U.S. "home invasions" up as thugs seek drug cash
By Tim Gaynor
TUCSON, Ariz (Reuters) - When the heavy battering started to buckle the front door of her new home in Tucson, Maria remained frozen to the spot with fear.
As her family scattered to hide in the bedrooms, bathroom and kitchen, masked men toting guns and dressed in flack jackets stormed into the living room shouting "Police! Everyone on the floor!"
Her cheek pressed to the ground, she watched as the men fanned out through the comfortable suburban house, pistol whipping her brother-in-law and shouting, "Where are the guns and the drugs?"
"I raised my head and saw his black boots ... It was then I realized they weren't police at all," she recalled, speaking on condition of anonymity.
Maria, who has no connection to the criminal underworld, is among scores of law-abiding Tucson residents caught up in a wave of violent so-called home invasions, most of them linked to the lucrative trade in drugs smuggled from Mexico. Maria had bought the house weeks before and the gunmen believed drug traffickers were using it.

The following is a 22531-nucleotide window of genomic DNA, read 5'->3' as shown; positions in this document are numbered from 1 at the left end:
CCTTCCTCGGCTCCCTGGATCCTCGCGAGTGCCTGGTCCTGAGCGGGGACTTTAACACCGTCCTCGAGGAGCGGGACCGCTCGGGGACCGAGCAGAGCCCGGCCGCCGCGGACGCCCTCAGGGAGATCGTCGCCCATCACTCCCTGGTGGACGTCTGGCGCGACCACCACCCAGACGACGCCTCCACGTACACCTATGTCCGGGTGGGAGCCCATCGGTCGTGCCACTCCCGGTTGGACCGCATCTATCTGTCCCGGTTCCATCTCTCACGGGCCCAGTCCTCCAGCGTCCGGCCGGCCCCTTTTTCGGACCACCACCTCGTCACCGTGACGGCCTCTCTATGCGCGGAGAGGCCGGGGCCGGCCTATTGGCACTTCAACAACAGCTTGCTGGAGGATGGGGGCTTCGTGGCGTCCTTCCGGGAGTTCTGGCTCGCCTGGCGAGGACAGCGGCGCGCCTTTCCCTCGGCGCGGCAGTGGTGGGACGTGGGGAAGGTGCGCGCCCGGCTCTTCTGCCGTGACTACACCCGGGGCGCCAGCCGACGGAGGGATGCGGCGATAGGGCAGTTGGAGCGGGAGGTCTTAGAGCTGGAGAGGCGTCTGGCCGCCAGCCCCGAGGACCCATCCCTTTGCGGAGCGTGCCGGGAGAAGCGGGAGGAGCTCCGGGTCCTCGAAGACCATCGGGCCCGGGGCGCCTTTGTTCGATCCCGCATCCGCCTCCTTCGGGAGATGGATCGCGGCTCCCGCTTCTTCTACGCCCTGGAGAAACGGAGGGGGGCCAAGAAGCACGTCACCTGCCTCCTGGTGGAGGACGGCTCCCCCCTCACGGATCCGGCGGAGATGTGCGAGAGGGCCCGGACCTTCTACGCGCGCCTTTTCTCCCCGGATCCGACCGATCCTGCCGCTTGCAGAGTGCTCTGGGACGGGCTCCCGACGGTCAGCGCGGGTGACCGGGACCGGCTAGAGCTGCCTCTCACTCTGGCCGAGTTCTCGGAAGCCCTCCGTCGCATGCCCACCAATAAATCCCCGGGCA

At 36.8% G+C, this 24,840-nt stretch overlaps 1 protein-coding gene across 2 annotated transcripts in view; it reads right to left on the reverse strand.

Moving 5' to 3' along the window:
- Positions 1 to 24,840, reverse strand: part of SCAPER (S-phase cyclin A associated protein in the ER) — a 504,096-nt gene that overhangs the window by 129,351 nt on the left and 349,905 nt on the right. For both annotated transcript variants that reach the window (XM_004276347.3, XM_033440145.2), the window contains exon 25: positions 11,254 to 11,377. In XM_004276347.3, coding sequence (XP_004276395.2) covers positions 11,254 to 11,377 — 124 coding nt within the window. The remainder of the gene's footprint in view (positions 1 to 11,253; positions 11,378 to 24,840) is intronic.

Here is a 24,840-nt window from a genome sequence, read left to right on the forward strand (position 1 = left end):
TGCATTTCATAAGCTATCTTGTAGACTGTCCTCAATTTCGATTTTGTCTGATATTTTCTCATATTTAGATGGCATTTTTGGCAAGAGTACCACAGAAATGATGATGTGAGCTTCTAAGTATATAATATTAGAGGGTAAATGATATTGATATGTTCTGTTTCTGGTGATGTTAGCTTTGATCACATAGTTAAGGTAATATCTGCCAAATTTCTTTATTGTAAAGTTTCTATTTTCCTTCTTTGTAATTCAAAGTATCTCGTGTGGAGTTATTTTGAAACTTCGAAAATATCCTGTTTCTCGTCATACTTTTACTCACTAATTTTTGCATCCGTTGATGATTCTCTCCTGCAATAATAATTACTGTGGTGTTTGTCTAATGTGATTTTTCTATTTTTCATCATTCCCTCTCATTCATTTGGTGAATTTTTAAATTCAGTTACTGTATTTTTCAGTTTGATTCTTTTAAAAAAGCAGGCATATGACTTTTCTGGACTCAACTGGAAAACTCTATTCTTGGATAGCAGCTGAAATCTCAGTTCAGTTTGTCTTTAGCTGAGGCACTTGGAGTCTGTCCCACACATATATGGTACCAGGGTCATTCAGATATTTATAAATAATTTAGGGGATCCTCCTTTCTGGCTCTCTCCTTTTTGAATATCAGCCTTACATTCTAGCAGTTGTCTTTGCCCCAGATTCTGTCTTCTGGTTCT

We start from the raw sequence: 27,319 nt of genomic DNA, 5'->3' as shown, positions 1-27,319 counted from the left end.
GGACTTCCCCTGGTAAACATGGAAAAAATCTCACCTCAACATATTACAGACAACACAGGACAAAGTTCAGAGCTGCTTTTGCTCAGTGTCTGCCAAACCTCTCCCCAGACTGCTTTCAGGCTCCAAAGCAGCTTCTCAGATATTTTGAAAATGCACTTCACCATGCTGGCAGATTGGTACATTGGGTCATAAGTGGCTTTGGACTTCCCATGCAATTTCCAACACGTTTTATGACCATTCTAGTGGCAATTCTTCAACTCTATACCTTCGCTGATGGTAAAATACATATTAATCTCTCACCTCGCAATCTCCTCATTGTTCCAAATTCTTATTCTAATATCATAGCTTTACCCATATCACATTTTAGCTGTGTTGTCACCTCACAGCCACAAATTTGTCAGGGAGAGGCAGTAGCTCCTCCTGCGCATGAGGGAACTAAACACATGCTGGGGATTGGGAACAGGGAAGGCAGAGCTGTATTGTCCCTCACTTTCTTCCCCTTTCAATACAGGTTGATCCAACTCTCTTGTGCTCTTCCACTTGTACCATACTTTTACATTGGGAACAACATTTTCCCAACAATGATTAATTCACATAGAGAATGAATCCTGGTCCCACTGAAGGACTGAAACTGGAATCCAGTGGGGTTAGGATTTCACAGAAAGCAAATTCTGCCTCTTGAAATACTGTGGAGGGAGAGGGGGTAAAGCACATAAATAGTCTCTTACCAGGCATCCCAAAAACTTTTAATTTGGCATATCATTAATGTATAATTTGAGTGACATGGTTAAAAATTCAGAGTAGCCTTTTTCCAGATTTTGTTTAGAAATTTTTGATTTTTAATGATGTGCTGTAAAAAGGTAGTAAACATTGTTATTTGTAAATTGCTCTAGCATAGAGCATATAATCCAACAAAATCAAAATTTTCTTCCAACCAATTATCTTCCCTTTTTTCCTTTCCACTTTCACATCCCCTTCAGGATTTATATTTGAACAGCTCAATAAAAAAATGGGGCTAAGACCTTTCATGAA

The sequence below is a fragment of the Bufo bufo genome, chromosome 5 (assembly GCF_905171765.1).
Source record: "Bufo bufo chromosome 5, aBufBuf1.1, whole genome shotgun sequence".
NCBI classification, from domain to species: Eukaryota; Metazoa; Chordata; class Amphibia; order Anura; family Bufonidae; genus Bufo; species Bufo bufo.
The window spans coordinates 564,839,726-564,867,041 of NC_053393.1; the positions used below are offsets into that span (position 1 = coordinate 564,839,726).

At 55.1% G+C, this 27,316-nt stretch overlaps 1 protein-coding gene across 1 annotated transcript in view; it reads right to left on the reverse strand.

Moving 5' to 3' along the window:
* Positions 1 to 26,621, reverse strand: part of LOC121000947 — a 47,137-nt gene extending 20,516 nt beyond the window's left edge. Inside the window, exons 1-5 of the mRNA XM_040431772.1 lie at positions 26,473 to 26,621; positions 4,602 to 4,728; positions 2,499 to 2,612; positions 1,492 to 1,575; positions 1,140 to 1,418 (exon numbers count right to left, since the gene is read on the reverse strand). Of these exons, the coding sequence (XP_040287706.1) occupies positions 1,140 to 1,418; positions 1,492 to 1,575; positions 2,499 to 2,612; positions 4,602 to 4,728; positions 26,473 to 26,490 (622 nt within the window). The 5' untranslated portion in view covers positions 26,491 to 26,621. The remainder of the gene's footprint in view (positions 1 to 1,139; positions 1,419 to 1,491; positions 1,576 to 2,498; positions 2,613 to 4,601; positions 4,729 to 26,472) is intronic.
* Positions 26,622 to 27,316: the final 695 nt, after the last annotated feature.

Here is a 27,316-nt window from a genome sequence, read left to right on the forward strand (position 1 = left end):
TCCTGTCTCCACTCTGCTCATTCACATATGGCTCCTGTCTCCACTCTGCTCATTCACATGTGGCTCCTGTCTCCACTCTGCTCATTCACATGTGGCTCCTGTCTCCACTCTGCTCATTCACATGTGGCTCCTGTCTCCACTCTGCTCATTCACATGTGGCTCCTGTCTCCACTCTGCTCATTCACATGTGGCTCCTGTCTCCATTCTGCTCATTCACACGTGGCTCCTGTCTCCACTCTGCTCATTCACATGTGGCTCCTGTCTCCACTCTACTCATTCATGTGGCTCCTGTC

The desert city is less than two hour's drive from the Mexico border. It lies on a crossroads for the multimillion dollar trade in drugs headed north to market across the United States from Mexico, as well as guns and hot money proceeds headed south to the cartels.
Five years ago, police say home invasions were virtually unheard of in Tucson. Now the crimes run at three to four a week, as criminals go after the profits of the illicit trade in marijuana, black-tar heroin, cocaine and methamphetamine through the city.
"We've always dealt with those in business establishments, banks and convenience stores, it was very unusual to see them in houses," Roberto A. Villasenor, Tucson's assistant chief of police said of the recent trend. "The home was seen as a safe spot." Continued...